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“For years, AI has been the focus of the technology world,” said Mike Loukides, vice president of content strategy at O’Reilly and the report’s author. "Now that the hype has died down, it’s time for AI to prove that it can deliver real value, whether that’s cost savings, increased productivity for businesses, or building applications that can generate real value to human lives. This will no doubt require practitioners to develop better ways to collaborate between AI systems and humans, and more sophisticated methods for training AI models that can get around the biases and stereotypes that plague human decision-making.”
Despite the need to maintain the integrity and security of data in enterprise AI systems, a large number of organisations lack AI governance. Among respondents with AI products in production, the number of those whose organisations had a governance plan in place to oversee how projects are created, measured, and observed (49%) was roughly the same as those that didn't (51%).
As for evaluating risks, unexpected outcomes (68%) remained the biggest focus for mature organisations, followed closely by model interpretability and model degradation (both 61%). Privacy (54%), fairness (51%), and security (42%)—issues that may have a direct impact on individuals—were among the risks least cited by organisations. While there may be AI applications where privacy and fairness aren’t issues, companies with AI practices need to place a higher priority on the human impact of AI.
“While AI adoption is slowing, it is certainly not stalling,” said Laura Baldwin, president of O’Reilly. “There are significant venture capital investments being made in the AI space, with 20% of all funds going to AI companies. What this likely means is that AI growth is experiencing a short-term plateau, but these investments will pay off later in the decade. In the meantime, businesses must not lose sight of the purpose of AI: to make people's lives better. The AI community must take the steps needed to create applications that generate real human value, or we risk heading into a period of reduced funding in artificial intelligence.”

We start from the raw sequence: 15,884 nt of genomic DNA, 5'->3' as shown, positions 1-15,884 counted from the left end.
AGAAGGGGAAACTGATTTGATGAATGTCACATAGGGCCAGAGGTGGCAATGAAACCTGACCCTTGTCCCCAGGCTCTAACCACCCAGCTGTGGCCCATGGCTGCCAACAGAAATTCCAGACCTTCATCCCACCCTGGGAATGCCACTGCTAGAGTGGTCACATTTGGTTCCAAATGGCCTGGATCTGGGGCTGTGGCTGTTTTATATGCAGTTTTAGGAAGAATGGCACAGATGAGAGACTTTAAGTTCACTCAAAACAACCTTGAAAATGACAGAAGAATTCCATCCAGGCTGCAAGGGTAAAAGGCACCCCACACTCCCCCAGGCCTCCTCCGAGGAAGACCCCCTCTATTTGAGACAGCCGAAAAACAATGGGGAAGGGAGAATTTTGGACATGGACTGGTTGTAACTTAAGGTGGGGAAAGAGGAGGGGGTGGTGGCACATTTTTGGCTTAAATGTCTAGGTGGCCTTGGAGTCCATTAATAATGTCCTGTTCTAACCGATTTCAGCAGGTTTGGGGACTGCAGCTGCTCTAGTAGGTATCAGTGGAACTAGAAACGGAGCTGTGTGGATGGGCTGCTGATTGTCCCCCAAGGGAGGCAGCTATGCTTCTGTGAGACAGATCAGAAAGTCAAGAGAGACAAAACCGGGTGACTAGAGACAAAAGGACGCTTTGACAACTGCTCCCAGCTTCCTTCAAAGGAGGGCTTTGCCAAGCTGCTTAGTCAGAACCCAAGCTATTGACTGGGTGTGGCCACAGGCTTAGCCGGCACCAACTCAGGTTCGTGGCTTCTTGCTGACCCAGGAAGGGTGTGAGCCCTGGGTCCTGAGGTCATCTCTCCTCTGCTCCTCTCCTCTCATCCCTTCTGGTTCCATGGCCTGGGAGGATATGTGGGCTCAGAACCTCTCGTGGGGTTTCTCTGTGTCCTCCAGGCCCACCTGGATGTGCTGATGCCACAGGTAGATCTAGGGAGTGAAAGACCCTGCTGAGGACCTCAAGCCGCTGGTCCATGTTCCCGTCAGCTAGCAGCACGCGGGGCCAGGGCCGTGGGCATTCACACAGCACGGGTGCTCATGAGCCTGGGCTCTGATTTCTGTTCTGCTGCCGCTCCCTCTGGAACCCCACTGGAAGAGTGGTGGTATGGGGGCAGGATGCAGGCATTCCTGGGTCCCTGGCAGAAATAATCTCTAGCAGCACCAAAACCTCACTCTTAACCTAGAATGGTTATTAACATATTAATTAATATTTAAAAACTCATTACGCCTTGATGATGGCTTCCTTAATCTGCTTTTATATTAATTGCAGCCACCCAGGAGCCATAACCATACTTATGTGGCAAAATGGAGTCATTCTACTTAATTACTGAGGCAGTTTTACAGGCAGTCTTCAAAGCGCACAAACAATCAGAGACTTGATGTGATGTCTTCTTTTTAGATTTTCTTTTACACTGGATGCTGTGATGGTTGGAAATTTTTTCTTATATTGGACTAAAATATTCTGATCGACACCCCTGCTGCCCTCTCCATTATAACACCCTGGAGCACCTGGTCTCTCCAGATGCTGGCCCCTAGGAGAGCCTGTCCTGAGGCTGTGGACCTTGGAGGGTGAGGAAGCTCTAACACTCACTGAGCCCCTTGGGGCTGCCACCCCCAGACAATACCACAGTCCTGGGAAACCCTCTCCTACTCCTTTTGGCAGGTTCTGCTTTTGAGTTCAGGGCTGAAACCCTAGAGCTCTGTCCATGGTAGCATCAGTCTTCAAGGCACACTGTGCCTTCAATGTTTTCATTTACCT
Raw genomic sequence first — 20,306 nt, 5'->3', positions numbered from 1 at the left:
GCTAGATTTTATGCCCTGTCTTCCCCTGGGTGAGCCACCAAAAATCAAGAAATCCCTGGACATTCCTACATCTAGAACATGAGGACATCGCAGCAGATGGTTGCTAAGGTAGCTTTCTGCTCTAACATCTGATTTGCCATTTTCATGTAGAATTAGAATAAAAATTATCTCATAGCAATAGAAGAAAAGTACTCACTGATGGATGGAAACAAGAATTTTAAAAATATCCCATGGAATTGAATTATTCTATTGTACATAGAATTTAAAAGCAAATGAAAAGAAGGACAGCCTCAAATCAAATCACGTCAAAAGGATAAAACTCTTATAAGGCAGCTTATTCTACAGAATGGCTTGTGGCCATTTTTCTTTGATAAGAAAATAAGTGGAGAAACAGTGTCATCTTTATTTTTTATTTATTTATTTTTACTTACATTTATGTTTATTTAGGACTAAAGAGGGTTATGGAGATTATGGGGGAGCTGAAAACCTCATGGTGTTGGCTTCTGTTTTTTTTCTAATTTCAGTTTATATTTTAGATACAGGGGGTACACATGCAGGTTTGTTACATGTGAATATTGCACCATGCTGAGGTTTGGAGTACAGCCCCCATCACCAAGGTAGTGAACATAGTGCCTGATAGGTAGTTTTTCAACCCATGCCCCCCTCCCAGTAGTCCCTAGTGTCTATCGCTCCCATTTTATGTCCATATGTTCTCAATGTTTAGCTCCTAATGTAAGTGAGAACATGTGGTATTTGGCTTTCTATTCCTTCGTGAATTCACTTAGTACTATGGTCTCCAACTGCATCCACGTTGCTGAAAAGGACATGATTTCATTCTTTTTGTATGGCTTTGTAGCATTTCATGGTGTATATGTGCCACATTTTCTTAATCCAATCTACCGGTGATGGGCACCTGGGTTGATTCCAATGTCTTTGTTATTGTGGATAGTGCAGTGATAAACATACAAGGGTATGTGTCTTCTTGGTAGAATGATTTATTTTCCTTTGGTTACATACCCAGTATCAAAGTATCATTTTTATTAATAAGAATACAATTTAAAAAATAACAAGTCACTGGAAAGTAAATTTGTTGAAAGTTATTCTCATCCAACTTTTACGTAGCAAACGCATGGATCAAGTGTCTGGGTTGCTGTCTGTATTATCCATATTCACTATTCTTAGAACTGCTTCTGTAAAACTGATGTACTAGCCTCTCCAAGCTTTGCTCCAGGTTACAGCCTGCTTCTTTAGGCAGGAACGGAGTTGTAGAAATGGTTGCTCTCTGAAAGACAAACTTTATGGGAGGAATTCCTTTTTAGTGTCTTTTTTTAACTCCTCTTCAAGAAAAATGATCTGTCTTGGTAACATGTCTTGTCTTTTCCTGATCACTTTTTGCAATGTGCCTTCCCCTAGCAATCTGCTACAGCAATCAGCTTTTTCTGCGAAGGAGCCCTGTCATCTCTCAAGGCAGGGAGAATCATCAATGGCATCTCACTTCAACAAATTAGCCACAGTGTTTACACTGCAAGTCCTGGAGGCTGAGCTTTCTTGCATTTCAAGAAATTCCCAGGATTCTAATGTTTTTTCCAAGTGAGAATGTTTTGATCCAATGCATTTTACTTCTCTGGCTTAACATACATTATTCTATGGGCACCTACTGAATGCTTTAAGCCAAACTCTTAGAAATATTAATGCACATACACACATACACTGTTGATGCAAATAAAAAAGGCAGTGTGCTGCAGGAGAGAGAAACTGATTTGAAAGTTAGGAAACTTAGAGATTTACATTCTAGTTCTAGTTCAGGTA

Other key findings include:
Among respondents with mature practices, TensorFlow and scikit-learn (both 63%) are the most used AI tools, followed by PyTorch (50%), Keras (40%), and AWS SageMaker (26%).
Significantly more organisations with mature practices are using AutoML to automatically generate models. 67% of organisations are using AutoML tools, compared with 49% of organisations the prior year, representing a 37% increase.
Among mature practices, there was also a 20% increase in the use of automated tools for deployment and monitoring. The most popular tools in use are MLflow (26%), Kubeflow (21%), and TensorFlow Extended (TFX, 15%).
Similar to the results of the previous two years, the biggest bottlenecks to AI adoption are a lack of skilled people and a lack of data or data quality issues (both at 20%). However, organisations with mature practices were more likely to see issues with data, a hallmark of experience.
Both organisations with mature practices and those currently evaluating AI were in agreement on the lack of skilled people being a significant barrier to AI adoption, though only 7% of the respondents in each group listed this as the most important bottleneck.
Organisations with mature practices saw the most significant skills gaps in these areas: ML modeling and data science (45%), data engineering (43%), and maintaining a set of business use cases (40%).
The retail and financial services industries have the highest percentage of mature practices (37% and 35%, respectively). Education and government (both 9%) have the lowest percentage but the highest number of respondents who are considering AI (46% and 50%, respectively).